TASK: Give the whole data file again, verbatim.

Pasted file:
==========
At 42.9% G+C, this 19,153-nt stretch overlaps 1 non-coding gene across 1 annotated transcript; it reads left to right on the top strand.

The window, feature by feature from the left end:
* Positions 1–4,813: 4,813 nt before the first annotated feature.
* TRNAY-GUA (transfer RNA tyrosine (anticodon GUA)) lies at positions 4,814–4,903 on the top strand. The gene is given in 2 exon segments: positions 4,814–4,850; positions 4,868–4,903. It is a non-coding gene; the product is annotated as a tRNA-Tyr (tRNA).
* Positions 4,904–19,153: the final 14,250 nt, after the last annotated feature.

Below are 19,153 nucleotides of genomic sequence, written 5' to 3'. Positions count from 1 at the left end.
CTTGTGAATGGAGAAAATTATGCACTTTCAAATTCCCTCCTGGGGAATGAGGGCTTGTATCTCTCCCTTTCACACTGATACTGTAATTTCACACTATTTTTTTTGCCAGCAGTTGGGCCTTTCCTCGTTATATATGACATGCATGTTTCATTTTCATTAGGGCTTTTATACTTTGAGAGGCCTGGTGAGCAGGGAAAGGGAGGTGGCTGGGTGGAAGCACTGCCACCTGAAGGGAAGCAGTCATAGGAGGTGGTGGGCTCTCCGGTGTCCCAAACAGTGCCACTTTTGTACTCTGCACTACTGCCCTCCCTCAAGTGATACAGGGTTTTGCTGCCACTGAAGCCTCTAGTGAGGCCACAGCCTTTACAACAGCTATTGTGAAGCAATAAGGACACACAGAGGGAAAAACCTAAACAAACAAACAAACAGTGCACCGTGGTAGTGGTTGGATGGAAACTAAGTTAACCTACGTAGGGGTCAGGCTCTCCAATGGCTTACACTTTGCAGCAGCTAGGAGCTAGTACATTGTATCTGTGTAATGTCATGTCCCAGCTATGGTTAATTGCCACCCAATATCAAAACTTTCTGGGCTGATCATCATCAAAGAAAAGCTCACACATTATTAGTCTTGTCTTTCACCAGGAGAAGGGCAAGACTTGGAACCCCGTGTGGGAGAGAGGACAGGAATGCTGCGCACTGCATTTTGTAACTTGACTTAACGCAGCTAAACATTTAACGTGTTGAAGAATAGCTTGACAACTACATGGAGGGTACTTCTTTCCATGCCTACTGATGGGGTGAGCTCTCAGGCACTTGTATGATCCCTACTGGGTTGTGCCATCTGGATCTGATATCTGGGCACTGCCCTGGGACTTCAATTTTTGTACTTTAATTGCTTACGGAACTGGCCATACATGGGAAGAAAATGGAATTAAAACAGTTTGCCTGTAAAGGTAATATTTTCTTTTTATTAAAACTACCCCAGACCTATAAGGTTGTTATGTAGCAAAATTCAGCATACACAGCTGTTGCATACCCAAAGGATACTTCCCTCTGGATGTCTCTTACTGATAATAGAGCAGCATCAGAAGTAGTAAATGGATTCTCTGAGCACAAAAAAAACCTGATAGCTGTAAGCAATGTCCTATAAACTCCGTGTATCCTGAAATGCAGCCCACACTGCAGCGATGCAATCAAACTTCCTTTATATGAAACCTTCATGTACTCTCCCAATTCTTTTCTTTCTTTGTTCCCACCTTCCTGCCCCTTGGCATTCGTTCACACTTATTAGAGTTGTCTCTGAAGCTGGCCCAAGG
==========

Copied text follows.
At 42.9% G+C, this 19,153-nt stretch overlaps 1 non-coding gene across 1 annotated transcript; it reads left to right on the top strand.

The window, feature by feature from the left end:
* Positions 1–4,813: 4,813 nt before the first annotated feature.
* TRNAY-GUA (transfer RNA tyrosine (anticodon GUA)) lies at positions 4,814–4,903 on the top strand. The gene is given in 2 exon segments: positions 4,814–4,850; positions 4,868–4,903. It is a non-coding gene; the product is annotated as a tRNA-Tyr (tRNA).
* Positions 4,904–19,153: the final 14,250 nt, after the last annotated feature.

Below are 19,153 nucleotides of genomic sequence, written 5' to 3'. Positions count from 1 at the left end.
CTTGTGAATGGAGAAAATTATGCACTTTCAAATTCCCTCCTGGGGAATGAGGGCTTGTATCTCTCCCTTTCACACTGATACTGTAATTTCACACTATTTTTTTTGCCAGCAGTTGGGCCTTTCCTCGTTATATATGACATGCATGTTTCATTTTCATTAGGGCTTTTATACTTTGAGAGGCCTGGTGAGCAGGGAAAGGGAGGTGGCTGGGTGGAAGCACTGCCACCTGAAGGGAAGCAGTCATAGGAGGTGGTGGGCTCTCCGGTGTCCCAAACAGTGCCACTTTTGTACTCTGCACTACTGCCCTCCCTCAAGTGATACAGGGTTTTGCTGCCACTGAAGCCTCTAGTGAGGCCACAGCCTTTACAACAGCTATTGTGAAGCAATAAGGACACACAGAGGGAAAAACCTAAACAAACAAACAAACAGTGCACCGTGGTAGTGGTTGGATGGAAACTAAGTTAACCTACGTAGGGGTCAGGCTCTCCAATGGCTTACACTTTGCAGCAGCTAGGAGCTAGTACATTGTATCTGTGTAATGTCATGTCCCAGCTATGGTTAATTGCCACCCAATATCAAAACTTTCTGGGCTGATCATCATCAAAGAAAAGCTCACACATTATTAGTCTTGTCTTTCACCAGGAGAAGGGCAAGACTTGGAACCCCGTGTGGGAGAGAGGACAGGAATGCTGCGCACTGCATTTTGTAACTTGACTTAACGCAGCTAAACATTTAACGTGTTGAAGAATAGCTTGACAACTACATGGAGGGTACTTCTTTCCATGCCTACTGATGGGGTGAGCTCTCAGGCACTTGTATGATCCCTACTGGGTTGTGCCATCTGGATCTGATATCTGGGCACTGCCCTGGGACTTCAATTTTTGTACTTTAATTGCTTACGGAACTGGCCATACATGGGAAGAAAATGGAATTAAAACAGTTTGCCTGTAAAGGTAATATTTTCTTTTTATTAAAACTACCCCAGACCTATAAGGTTGTTATGTAGCAAAATTCAGCATACACAGCTGTTGCATACCCAAAGGATACTTCCCTCTGGATGTCTCTTACTGATAATAGAGCAGCATCAGAAGTAGTAAATGGATTCTCTGAGCACAAAAAAAACCTGATAGCTGTAAGCAATGTCCTATAAACTCCGTGTATCCTGAAATGCAGCCCACACTGCAGCGATGCAATCAAACTTCCTTTATATGAAACCTTCATGTACTCTCCCAATTCTTTTCTTTCTTTGTTCCCACCTTCCTGCCCCTTGGCATTCGTTCACACTTATTAGAGTTGTCTCTGAAGCTGGCCCAAGG